Who homebirths? - Mothering Forums

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Old 11-04-2008, 08:36 PM - Thread Starter
 
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I am wondering if homebirthers are a unique subset of the population. Are there any studies that compare the characteristics of homebirthers with non-homebirthers? I am talking about planned homebirth. I am thinking about accessibility of homebirth for all. It seems to me that most of the homebirthers I know are a very empowered, educated, thoughtful group of women.
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Old 11-04-2008, 11:34 PM
 
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I believe one study showed that we tend to be older and more educated. I personally fall into both of those categories. I'm 38 and I have a master's degree.
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Old 11-04-2008, 11:45 PM
 
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awww shucks.. I love the compliments...

FWIW when I had my HB...

I was 32, have a BS in one of the sciences...I also tend to be rather libertarian
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Old 11-04-2008, 11:49 PM
 
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Well I think a lot of us are those who have run the gauntlet of hospital birth and come out the worse for the experience and determined not to re-enlist for more of the same!

I'm 35, had my HBAC (home birth after c/sec) at 34, had my section at 31 (but went in thinking I was "safe" for natural birth because I was informed and had "medwives" ;P).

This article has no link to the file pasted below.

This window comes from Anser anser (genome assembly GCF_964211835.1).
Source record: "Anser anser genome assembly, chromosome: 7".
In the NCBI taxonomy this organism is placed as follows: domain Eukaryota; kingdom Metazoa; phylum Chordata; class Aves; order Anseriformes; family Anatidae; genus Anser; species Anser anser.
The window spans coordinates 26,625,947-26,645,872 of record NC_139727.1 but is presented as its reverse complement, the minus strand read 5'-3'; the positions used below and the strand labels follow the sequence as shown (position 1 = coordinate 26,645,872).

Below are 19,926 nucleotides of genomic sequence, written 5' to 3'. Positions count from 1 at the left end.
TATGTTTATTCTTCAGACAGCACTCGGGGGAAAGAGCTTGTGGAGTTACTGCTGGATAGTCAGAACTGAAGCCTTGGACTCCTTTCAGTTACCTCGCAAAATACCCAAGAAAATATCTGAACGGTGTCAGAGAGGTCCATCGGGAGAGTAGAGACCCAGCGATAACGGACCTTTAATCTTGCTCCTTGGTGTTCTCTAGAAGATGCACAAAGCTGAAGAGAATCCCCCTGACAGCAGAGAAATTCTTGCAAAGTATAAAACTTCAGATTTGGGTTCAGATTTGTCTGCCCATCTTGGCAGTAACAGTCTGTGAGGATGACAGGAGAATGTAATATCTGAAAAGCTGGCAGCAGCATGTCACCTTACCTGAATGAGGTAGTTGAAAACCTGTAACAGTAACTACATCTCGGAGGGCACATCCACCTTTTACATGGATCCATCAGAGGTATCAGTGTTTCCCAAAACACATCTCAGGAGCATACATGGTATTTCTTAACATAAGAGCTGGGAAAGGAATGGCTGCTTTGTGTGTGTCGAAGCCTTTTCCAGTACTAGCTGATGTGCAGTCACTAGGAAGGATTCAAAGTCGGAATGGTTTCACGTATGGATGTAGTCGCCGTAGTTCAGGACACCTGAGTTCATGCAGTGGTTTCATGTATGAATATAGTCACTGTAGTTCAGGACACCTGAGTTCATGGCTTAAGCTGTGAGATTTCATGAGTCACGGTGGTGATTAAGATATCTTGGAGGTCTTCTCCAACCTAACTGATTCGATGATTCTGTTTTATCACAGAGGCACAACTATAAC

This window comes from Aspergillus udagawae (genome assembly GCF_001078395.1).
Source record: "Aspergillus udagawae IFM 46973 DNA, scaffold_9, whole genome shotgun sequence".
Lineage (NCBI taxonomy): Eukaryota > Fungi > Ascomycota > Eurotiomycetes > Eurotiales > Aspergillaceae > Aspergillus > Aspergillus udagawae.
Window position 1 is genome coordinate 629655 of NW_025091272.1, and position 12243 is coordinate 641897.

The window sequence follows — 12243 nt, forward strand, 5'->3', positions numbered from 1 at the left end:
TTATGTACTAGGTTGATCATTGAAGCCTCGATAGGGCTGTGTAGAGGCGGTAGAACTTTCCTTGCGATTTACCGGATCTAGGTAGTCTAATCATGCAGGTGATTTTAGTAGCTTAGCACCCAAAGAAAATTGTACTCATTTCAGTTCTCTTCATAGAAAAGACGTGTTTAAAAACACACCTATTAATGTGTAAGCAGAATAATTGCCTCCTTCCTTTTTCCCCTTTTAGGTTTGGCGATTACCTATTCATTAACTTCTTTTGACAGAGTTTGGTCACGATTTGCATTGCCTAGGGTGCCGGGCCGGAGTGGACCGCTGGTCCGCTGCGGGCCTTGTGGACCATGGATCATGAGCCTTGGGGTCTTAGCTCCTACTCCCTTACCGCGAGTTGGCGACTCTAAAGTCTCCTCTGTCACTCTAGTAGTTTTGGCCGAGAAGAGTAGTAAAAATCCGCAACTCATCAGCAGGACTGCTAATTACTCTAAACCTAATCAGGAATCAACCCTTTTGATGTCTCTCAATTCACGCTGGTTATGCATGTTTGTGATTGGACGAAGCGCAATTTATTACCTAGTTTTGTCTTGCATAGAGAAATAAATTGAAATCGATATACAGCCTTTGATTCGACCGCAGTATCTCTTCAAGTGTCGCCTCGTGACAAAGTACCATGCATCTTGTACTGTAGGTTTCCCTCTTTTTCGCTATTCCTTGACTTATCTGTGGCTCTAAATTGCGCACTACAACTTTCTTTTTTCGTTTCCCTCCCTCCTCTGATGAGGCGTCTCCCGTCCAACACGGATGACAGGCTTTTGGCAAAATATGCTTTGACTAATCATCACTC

Ah well, live long learn late. But hospitals won't see me again unless I am in some danger that outweighs all the dangers that hospitals introduce.

Urban Homesteader, secular homeschooler, HBACer, sewing cloth maxipads, reading Diana Gabaldon, (rhymes with 'cobblestone') hoping for a Star Trek future rather than a Firefly one.
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Old 11-04-2008, 11:59 PM
 
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In my experience of meeting other homebirthers, we run the gammut. I personally am relatively young 28 with my 5th birth, conservative, Catholic, and have my BA as well previous Americorps experience which I think contributed to my tendency to question the status quo, something all homebirthing mamas do
One of the midwives I worked with has a great montage on the practice's website front page "Who has homebirth?" http://www.riverandmountain.net/
I need to get them to add Republicans ... but I think that's where they draw the line ;-)

Mom to DD 7, DS 6, DD 4.5, DD 2.5, DS 1.5 and expecting DD4 anyday now. Planning my second : and ready for fun!
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Old 11-05-2008, 12:03 AM
 
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I did a homebirth for my first, I only have an AS degree but have been in college for 6+ years and school is my hobby. I have enought credits for a masters or doctorate but they are not all in one subject area. I also have some Libertarian leanings. I think if some one did a poll they would have to split homebirthers into two categories. Those who choose to homebirth due to bad previous experience and those who choose it for other then do your stats from their. It would be interesting to see a study on this.

Livin' surf.gif Laughin' lol.gif Lovin' joy.gif - Just Me and Sammers, my homebirthin' little girl. 

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Old 11-05-2008, 12:13 AM - Thread Starter